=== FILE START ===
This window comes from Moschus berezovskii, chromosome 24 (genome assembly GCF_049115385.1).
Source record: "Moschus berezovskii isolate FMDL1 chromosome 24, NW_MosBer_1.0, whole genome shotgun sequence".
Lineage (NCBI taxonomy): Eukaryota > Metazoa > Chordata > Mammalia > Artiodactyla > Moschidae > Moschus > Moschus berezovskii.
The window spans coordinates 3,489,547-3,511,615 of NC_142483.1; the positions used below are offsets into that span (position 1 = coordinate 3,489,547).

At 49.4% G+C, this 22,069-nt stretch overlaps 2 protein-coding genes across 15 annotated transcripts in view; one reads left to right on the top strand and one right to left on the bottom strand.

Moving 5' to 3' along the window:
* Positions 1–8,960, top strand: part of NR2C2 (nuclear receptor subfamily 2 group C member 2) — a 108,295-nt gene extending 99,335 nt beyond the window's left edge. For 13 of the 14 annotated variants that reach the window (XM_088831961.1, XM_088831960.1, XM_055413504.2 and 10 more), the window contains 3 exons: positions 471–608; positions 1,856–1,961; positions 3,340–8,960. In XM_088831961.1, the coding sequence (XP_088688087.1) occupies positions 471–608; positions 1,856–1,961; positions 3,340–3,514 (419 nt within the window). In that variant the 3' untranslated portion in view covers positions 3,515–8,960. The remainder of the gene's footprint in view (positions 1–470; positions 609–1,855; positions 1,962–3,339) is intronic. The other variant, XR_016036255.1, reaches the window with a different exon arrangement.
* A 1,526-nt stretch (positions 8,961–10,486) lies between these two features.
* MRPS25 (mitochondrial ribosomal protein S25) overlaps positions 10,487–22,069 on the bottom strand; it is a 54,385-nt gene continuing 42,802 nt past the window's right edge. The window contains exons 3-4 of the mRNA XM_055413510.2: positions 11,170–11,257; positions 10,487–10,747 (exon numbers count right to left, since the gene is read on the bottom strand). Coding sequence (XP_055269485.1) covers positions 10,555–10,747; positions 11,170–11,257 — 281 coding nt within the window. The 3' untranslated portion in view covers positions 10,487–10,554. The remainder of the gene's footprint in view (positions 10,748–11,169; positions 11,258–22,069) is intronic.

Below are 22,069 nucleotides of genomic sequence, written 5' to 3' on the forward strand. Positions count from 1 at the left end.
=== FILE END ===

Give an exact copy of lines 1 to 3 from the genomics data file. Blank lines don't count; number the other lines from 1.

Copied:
This window comes from Moschus berezovskii, chromosome 24 (genome assembly GCF_049115385.1).
Source record: "Moschus berezovskii isolate FMDL1 chromosome 24, NW_MosBer_1.0, whole genome shotgun sequence".
Lineage (NCBI taxonomy): Eukaryota > Metazoa > Chordata > Mammalia > Artiodactyla > Moschidae > Moschus > Moschus berezovskii.